Arla doubles emissions target

By Jim Cornall

- Last updated on GMT

Arla's Settle plant. Pic: Arla Foods
Arla's Settle plant. Pic: Arla Foods

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With plans to convert to fossil free trucks, green electricity and low-energy solutions, farmer-owned dairy group, Arla Foods is scaling up its climate target for operations from 30 to 63% by 2030.

The new target has been approved by the Science Based Targets initiative (SBTi) as consistent with reductions required to keep global warming to 1.5°C.

The new targets mean the farmer-owned cooperative is more than doubling its scope one and two emissions reductions, having achieved a 24% reduction since 2015. To help reach the 63% target Arla said it will continue to invest in sustainability actions and plans to increase total investments by 40% to more than €4bn ($4.5bn) over the next five-year period.  This investment will help fund the activities required to deliver the 63% CO2 ​reduction to meet Arla’s new 1.5 pathway.

To meet the goals, the cooperative is set to convert its fleet of milk tankers and distribution trucks to fossil-free solutions through biodiesel, biogas and electric vehicles.

Arla said it will also work with customers and farmers to reduce total mileage across the company through optimized route planning for milk tankers, and there will be increased engagement with logistics suppliers to help reducing their CO2​ emissions as well.

Arla said it will convert to 100% green electricity in Europe through green power purchase agreements and investment in wind and solar projects complemented with purchased guarantees of origin for electricity produced on Arla farms.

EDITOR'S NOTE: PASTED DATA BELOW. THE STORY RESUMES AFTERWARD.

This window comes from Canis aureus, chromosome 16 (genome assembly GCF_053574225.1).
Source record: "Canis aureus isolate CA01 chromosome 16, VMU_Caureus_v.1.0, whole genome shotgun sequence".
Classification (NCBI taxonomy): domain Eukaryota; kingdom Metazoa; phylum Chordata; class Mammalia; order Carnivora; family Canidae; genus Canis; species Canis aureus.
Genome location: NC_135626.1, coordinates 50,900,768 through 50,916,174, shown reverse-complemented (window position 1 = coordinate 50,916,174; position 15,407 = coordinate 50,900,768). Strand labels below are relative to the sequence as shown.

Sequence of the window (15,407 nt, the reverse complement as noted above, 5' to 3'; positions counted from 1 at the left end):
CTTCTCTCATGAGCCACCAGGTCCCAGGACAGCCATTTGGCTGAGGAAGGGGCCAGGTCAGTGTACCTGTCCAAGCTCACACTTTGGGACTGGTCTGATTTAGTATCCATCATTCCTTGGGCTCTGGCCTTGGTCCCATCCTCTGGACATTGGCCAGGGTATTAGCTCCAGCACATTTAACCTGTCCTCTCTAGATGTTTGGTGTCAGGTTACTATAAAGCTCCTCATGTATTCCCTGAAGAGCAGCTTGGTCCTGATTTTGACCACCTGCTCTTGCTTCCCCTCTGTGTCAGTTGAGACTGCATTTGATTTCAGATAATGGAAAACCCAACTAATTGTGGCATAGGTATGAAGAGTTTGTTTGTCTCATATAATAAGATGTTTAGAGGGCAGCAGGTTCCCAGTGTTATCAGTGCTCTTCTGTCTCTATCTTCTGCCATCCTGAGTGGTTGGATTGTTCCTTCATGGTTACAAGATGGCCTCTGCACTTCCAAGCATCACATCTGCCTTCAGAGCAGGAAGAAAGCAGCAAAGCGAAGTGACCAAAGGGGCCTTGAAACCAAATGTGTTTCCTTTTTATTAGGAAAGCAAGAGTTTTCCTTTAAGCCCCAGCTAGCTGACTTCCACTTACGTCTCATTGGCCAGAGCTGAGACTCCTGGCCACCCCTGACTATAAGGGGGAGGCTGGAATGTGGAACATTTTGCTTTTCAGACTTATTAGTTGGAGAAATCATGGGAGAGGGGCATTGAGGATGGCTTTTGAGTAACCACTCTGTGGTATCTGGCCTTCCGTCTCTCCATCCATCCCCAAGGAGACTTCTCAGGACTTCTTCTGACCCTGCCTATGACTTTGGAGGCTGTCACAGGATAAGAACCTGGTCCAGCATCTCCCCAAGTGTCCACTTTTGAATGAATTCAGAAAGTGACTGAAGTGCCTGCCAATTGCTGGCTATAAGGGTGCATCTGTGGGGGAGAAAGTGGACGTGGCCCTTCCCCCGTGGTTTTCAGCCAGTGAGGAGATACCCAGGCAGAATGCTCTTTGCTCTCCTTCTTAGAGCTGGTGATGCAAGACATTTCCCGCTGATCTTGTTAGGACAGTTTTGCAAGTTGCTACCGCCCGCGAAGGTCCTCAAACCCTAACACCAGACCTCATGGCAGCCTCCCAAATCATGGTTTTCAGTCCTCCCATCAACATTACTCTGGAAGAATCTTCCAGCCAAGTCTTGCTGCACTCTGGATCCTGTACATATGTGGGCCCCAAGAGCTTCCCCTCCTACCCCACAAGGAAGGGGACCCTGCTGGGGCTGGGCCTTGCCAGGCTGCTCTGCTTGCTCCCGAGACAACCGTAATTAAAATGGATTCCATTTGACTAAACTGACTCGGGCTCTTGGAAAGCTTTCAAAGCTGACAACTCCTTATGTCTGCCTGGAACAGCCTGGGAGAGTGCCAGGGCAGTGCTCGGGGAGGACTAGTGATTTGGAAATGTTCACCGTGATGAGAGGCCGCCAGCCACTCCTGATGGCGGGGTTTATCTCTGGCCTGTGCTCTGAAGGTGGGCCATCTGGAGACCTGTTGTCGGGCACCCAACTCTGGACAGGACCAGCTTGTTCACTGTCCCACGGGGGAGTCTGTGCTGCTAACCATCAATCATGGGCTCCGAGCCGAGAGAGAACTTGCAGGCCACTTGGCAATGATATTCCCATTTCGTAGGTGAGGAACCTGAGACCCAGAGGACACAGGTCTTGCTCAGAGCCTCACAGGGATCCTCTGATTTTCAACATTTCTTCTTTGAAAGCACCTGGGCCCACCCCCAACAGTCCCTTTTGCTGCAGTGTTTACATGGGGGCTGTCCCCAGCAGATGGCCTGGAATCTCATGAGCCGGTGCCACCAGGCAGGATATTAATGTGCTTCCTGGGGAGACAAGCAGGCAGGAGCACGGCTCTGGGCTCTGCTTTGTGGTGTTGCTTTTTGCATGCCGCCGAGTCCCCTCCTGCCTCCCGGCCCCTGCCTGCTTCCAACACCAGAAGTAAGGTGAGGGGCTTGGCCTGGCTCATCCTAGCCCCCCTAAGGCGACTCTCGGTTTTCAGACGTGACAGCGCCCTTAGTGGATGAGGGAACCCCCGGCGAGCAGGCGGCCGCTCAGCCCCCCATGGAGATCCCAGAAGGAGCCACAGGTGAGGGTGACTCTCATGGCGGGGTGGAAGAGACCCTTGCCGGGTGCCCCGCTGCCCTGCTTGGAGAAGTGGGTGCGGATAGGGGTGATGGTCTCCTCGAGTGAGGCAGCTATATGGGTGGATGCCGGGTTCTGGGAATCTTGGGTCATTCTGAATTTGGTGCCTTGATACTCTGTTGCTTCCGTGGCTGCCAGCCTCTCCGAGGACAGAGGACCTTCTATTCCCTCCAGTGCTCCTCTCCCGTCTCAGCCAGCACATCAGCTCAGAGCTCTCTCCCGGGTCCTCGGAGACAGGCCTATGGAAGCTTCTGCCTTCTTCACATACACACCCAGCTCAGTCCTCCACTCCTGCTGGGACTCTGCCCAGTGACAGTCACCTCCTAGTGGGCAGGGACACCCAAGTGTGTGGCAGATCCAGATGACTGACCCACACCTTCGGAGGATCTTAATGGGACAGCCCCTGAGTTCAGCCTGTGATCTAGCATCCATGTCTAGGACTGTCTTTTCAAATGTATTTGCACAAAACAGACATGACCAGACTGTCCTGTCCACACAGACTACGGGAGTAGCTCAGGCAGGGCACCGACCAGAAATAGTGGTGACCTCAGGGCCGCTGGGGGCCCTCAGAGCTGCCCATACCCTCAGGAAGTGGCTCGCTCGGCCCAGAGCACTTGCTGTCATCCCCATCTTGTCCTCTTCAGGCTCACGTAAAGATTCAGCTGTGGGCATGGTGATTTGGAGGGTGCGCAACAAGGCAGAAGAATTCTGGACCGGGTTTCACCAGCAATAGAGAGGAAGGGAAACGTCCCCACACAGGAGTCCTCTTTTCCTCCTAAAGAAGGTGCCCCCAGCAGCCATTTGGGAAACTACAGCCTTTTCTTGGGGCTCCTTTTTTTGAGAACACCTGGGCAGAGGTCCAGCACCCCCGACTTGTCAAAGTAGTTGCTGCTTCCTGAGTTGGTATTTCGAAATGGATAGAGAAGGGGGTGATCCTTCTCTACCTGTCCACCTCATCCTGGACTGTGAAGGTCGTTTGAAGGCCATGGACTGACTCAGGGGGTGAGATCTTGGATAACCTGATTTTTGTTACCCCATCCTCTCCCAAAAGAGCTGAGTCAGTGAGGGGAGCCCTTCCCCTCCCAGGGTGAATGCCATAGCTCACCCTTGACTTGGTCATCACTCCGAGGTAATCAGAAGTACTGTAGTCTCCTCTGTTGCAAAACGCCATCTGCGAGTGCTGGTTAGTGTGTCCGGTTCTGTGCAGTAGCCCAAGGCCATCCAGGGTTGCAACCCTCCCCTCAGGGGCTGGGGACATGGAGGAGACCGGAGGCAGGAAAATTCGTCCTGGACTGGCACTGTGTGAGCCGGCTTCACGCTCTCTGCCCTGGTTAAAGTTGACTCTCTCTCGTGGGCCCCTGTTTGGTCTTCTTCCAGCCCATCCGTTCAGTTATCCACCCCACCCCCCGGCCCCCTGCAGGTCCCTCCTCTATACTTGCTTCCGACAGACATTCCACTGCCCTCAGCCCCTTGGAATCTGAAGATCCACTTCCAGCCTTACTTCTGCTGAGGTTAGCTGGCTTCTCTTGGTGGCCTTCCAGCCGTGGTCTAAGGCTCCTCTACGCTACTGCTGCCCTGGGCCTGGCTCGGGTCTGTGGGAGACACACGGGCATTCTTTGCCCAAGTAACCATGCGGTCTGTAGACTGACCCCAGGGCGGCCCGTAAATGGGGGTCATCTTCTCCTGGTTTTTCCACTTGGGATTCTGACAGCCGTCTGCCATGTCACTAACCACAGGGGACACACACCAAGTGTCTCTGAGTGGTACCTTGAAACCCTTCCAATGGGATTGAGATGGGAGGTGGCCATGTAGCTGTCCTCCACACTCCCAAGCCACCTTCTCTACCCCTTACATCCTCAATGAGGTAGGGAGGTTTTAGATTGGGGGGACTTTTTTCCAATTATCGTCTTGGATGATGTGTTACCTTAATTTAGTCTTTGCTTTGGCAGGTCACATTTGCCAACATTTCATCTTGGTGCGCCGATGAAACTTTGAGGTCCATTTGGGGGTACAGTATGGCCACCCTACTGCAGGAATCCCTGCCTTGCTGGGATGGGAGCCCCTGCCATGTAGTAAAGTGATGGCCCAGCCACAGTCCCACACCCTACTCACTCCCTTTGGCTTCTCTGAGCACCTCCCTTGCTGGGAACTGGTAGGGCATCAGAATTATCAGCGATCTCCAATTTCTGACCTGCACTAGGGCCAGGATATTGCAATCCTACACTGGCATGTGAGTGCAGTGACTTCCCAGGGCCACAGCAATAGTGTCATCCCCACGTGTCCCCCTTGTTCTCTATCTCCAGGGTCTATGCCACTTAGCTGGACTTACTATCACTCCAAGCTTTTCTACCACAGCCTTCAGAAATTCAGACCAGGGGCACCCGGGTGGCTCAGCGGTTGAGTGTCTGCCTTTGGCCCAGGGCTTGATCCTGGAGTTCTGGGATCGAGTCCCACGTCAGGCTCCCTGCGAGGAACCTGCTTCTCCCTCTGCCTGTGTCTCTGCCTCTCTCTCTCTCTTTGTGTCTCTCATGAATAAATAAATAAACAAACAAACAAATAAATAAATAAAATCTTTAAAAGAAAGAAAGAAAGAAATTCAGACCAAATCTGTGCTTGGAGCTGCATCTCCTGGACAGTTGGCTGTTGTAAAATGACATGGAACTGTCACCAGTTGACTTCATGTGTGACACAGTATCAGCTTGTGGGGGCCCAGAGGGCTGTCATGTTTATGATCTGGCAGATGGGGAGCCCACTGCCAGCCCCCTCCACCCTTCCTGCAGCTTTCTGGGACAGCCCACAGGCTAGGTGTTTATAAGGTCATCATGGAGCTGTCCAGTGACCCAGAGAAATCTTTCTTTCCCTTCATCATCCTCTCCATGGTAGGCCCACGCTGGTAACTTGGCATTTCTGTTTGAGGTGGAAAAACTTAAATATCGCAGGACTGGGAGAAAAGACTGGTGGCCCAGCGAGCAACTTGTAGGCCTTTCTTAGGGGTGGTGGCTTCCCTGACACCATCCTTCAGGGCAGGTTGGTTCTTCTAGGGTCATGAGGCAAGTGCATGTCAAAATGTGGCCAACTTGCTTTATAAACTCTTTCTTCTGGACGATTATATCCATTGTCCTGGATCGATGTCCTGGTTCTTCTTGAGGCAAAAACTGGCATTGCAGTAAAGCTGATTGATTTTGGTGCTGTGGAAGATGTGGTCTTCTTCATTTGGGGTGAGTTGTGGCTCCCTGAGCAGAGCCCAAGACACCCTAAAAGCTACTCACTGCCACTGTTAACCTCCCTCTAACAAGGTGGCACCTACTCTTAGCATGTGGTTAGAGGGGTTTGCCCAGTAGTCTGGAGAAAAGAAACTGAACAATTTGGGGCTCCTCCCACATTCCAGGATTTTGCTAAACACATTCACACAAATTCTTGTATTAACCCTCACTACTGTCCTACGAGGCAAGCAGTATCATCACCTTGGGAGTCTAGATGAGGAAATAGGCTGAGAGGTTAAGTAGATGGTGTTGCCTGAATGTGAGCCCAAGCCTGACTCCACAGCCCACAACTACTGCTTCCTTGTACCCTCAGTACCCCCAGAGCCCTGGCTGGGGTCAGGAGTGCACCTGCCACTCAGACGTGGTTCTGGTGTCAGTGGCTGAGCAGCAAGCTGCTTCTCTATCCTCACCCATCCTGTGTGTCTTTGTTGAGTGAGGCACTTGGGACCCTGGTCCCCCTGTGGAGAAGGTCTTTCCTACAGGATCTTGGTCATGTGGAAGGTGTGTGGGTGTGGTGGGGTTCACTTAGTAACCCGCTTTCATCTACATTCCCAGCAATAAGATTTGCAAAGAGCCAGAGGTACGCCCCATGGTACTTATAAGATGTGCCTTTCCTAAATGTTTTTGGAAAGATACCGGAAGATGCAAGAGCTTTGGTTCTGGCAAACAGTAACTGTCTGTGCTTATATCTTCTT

It also plans to reduce energy consumption through investments in low-energy solutions across its dairy sites, for example heat recovery solutions including heat pumps, electrification of boilers and general optimization of electrically-powered equipment.

Ash Amirahmadi, MD of Arla Foods UK, said, “Arla is one of only 59 food and beverage processors globally and one of the first farmer-owned dairy cooperatives in the world to have a 1.5°C target approved by the Science Based Targets initiative.”

While the SBTi has classified Arla’s new 63% target for scope 1 and 2 as consistent with a 1.5°C trajectory, the existing 30% target for scope 3, covering among other things the Arla farms, continues to meet the SBTi’s criteria for ambitious value chain goals in line with current best practice.

Scope 1 emissions refer to activities under the company’s direct control. They include transport with Arla’s vehicles, and emissions from Arla’s production facilities. Scope 2 emissions are the indirect emissions caused by the energy that Arla purchases, e.g. electricity, steam, heating or cooling; while Scope 3 emissions are from purchased goods and services (e.g. raw milk from farmers and packaging materials), extraction and production of fuels, external transport and treatment of waste from Arla sites.

The SBTi is expected to launch a new sector guidance in 2022 for Forest, Land and Agriculture with more detailed requirements for setting science-based targets than previously available for companies in land-intensive sectors.

Hanne Søndergaard, executive vice president with responsibility of agriculture and sustainability at Arla Foods, said, “Our ambition is to be in line with a 1.5°C trajectory in all three scopes of our value chain when it becomes possible. We will therefore review the SBTi’s new sector guidance when it’s released to see whether any changes to our current plans will be required.”

In working towards a 30% CO2​e reduction per tonne of standardized raw milk and whey intake Arla farmers have reduced emissions by 7% since 2015 and with more than 90% of Arla farmers participating in carbon footprint reporting, the company said its data show they produce milk with around half the emissions of milk produced globally.

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